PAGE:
31. slang a temporary enthusiasm: he's on a new kick every week.
32. kick in the pants slang
a. a reprimand or scolding designed to produce greater effort, enthusiasm, etc, in the person receiving it
b. a setback or disappointment
33. kick in the teeth slang a humiliating rebuff
[C14 kiken, perhaps of Scandinavian origin]
ˈkickable adj

kick

(kɪk)
v.t.
1. to strike with the foot or feet: to kick a ball.
2. to drive, force, thrust, etc., by or as if by kicks.
3. Football. to score (a field goal or a conversion) by place-kicking the ball.
4. Informal. to make (a car) increase in speed, esp. in auto racing.
5. Slang. to give up or break (a drug addiction): He kicked the habit.
v.i.
6. to make a rapid, forceful thrust with the foot, feet, leg, or legs; strike with the feet or legs: to kick at a ball.
7. to resist, object, or complain.
8. to recoil, as a firearm when fired.
9. to be actively or vigorously involved: alive and kicking.
10. kick around orabout,
a. to treat harshly.
b. to speculate about; discuss.
c. to move frequently from place to place; roam; wander.
d. to linger or remain for a long interval without being used, noticed, or resolved.
11. kick back,
a. to recoil, esp. vigorously or unexpectedly.
b. to give someone a kickback.
c. to relax.
12. kick in,
a. to contribute one's share, esp. in money.
b. to go into effect; become operational.
13. kick off,
a. Football. to begin or resume play by a kickoff.
b. Slang. to die.
c. to initiate (an undertaking).
14. kick on, to switch on; turn on.
15. kick out, to eject; get rid of.
16. kick over, (of an internal-combustion engine) to begin ignition; turn over.
17. kick up,
a. to drive or force upward by kicking.
b. to stir up (trouble); make or cause (a disturbance, scene, etc.).
c. (esp. of a machine part) to move rapidly upward: The lever kicks up, engaging the gear.
n.
18. the act of kicking; a blow or thrust with the foot, feet, leg, or legs.
19. power or disposition to kick: a horse with a mean kick.
20. an objection or complaint.
21.
a. thrill; pleasurable excitement.
b. a strong but temporary interest, often an activity: Photography is her latest kick.
22.
a. a stimulating or intoxicating quality in alcoholic drink or certain drugs.
b. vim, vigor, or energy.
23. Football.
a. an instance of kicking the ball.
b. any method of kicking the ball: a place kick.
c. a kicked ball.
d. the distance such a ball travels.
24. a recoil, as of a gun.
Idioms:
1. kick ass, Vulgar Slang.
a. to act harshly or use force to gain a desired result.
b. to beat; defeat.
c. to be extraordinarily vigorous or successful.
d. to be enjoyable or exciting.
2. kick oneself, to reproach oneself: I could kick myself for forgetting her birthday.
[1350–1400; orig. uncertain]

kick

  • coup de savate - A kick with the flat of the foot.
  • Gaelic football - A rough, football-like game mainly played in Ireland with 15 players to each side with the object of punching, dribbling, or kicking the ball into a goal.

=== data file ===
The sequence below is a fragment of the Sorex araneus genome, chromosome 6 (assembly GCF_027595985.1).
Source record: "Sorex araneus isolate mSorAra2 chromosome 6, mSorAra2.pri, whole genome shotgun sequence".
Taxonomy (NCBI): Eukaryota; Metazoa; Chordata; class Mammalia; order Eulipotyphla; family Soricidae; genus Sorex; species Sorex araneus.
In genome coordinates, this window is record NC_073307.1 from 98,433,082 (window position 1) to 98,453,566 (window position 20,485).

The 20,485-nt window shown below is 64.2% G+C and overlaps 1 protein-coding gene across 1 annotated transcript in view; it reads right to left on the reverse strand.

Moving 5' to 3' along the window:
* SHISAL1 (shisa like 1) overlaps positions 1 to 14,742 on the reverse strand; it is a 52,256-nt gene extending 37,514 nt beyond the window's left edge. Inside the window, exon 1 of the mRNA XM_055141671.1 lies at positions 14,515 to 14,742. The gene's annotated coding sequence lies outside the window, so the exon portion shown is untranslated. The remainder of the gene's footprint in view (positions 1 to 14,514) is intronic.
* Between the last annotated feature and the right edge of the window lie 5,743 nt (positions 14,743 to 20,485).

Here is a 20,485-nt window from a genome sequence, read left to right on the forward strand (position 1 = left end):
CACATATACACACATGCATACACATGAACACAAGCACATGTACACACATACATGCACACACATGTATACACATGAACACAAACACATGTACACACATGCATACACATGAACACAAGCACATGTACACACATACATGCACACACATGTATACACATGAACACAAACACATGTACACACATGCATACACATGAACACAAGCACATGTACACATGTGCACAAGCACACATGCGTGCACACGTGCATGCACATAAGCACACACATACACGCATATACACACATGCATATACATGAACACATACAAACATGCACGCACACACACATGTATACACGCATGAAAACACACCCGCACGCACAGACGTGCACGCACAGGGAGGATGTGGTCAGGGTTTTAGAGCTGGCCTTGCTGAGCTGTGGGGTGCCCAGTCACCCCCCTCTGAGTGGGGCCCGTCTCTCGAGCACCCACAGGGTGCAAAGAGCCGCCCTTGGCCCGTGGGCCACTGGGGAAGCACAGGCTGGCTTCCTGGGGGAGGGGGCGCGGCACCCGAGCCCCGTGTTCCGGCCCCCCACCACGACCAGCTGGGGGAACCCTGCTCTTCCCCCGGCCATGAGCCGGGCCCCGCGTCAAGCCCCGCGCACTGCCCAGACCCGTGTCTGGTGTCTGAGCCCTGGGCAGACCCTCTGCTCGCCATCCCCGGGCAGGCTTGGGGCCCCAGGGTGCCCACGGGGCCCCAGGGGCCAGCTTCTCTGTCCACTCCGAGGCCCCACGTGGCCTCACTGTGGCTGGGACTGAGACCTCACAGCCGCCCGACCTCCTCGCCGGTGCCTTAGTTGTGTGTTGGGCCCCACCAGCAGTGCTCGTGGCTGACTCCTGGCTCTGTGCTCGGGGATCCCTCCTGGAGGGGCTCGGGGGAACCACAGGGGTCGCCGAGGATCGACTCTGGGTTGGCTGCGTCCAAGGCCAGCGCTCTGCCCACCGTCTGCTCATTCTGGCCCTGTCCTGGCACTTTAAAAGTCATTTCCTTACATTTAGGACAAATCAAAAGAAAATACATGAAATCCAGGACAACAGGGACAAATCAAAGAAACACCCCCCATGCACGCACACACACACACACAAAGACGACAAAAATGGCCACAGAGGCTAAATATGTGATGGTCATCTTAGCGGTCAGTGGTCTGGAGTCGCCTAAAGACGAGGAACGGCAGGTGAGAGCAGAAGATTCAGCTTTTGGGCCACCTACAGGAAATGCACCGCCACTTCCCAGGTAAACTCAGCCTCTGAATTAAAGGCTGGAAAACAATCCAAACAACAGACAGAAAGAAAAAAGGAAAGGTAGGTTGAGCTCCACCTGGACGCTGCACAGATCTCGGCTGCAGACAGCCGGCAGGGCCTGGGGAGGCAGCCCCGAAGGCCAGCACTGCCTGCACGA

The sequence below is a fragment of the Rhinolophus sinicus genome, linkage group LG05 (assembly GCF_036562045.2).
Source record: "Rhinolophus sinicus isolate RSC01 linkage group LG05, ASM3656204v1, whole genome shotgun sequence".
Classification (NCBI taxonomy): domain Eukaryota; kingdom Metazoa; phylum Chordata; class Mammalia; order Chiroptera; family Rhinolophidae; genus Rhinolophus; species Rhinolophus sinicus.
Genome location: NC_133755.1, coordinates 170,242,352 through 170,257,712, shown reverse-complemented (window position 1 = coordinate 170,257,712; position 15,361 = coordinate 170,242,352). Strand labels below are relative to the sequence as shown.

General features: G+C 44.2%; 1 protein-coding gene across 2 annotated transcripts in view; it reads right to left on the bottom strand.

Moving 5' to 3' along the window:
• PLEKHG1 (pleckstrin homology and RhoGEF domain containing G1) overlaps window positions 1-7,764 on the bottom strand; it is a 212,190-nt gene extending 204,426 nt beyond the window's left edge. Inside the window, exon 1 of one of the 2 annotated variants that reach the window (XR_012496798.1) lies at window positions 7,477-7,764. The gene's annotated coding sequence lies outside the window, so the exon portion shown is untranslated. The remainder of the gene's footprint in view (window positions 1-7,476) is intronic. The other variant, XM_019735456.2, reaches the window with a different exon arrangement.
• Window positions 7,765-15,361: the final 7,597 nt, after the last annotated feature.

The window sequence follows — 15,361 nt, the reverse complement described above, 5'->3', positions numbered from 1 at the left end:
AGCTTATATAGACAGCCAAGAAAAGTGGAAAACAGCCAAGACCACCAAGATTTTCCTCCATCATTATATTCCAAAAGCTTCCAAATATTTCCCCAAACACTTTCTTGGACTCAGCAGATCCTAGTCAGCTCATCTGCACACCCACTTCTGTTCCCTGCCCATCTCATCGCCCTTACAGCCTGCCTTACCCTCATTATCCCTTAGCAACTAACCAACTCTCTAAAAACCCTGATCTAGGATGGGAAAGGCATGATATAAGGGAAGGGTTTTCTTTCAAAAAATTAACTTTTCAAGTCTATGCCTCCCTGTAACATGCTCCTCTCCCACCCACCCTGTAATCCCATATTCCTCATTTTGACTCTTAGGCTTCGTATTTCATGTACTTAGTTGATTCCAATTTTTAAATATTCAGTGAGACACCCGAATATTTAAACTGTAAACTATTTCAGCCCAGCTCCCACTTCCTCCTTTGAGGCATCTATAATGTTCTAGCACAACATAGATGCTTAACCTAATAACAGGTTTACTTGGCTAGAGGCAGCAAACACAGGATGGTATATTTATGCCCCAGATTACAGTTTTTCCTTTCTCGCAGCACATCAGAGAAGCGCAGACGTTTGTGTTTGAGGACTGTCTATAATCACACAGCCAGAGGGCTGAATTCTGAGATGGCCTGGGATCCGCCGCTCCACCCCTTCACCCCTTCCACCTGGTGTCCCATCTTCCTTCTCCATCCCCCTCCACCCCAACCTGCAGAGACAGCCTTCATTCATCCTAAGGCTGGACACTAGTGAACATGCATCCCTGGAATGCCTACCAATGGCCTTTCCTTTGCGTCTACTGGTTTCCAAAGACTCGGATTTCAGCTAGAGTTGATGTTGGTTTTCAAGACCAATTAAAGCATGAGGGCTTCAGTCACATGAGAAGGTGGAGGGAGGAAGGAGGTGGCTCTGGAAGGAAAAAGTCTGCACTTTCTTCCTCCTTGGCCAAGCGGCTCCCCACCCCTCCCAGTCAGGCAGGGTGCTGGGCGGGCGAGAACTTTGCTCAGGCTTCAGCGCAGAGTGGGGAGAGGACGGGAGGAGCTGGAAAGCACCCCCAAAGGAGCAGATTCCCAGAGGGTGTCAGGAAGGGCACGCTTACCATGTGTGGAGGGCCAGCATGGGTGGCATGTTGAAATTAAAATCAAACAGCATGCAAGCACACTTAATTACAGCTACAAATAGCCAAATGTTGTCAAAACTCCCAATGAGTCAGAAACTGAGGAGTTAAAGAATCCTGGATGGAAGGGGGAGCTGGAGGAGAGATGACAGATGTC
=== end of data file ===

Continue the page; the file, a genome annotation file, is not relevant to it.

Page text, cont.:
• punt, bunt - Punt, as in "kick," may be from bunt, "push," used in baseball to mean "hit the ball softly."
  • kick, punt - The dent in the bottom of a wine or champagne bottle is the kick or punt.

kick


Past participle: kicked
Gerund: kicking

Imperative
kick
kick
Present
I kick
you kick
he/she/it kicks
we kick
you kick
they kick
Preterite
I kicked
you kicked
he/she/it kicked
we kicked
you kicked
they kicked
Present Continuous
I am kicking
you are kicking
he/she/it is kicking
we are kicking
you are kicking
they are kicking
Present Perfect
I have kicked
you have kicked
he/she/it has kicked
we have kicked
you have kicked
they have kicked
Past Continuous
I was kicking
you were kicking
he/she/it was kicking
we were kicking
you were kicking
they were kicking
Past Perfect
I had kicked
you had kicked
he/she/it had kicked
we had kicked
you had kicked
they had kicked
Future
I will kick
you will kick
he/she/it will kick
we will kick
you will kick
they will kick
Future Perfect
I will have kicked
you will have kicked
he/she/it will have kicked
we will have kicked
you will have kicked
they will have kicked
Future Continuous
I will be kicking
you will be kicking
he/she/it will be kicking
we will be kicking
you will be kicking
they will be kicking
Present Perfect Continuous
I have been kicking
you have been kicking
he/she/it has been kicking
we have been kicking
you have been kicking
they have been kicking
Future Perfect Continuous
I will have been kicking
you will have been kicking
he/she/it will have been kicking
we will have been kicking
you will have been kicking
they will have been kicking
Past Perfect Continuous
I had been kicking
you had been kicking
he/she/it had been kicking
we had been kicking
you had been kicking
they had been kicking
Conditional
I would kick
you would kick
he/she/it would kick
we would kick
you would kick
they would kick
Past Conditional
I would have kicked
you would have kicked
he/she/it would have kicked
we would have kicked
you would have kicked
they would have kicked
ThesaurusAntonymsRelated WordsSynonymsLegend:
Noun1.kick - the act of delivering a blow with the footkick - the act of delivering a blow with the foot; "he gave the ball a powerful kick"; "the team's kicking was excellent"
goal-kick - (association football) a kick by the defending side after the attacking side sends the ball over the goal-line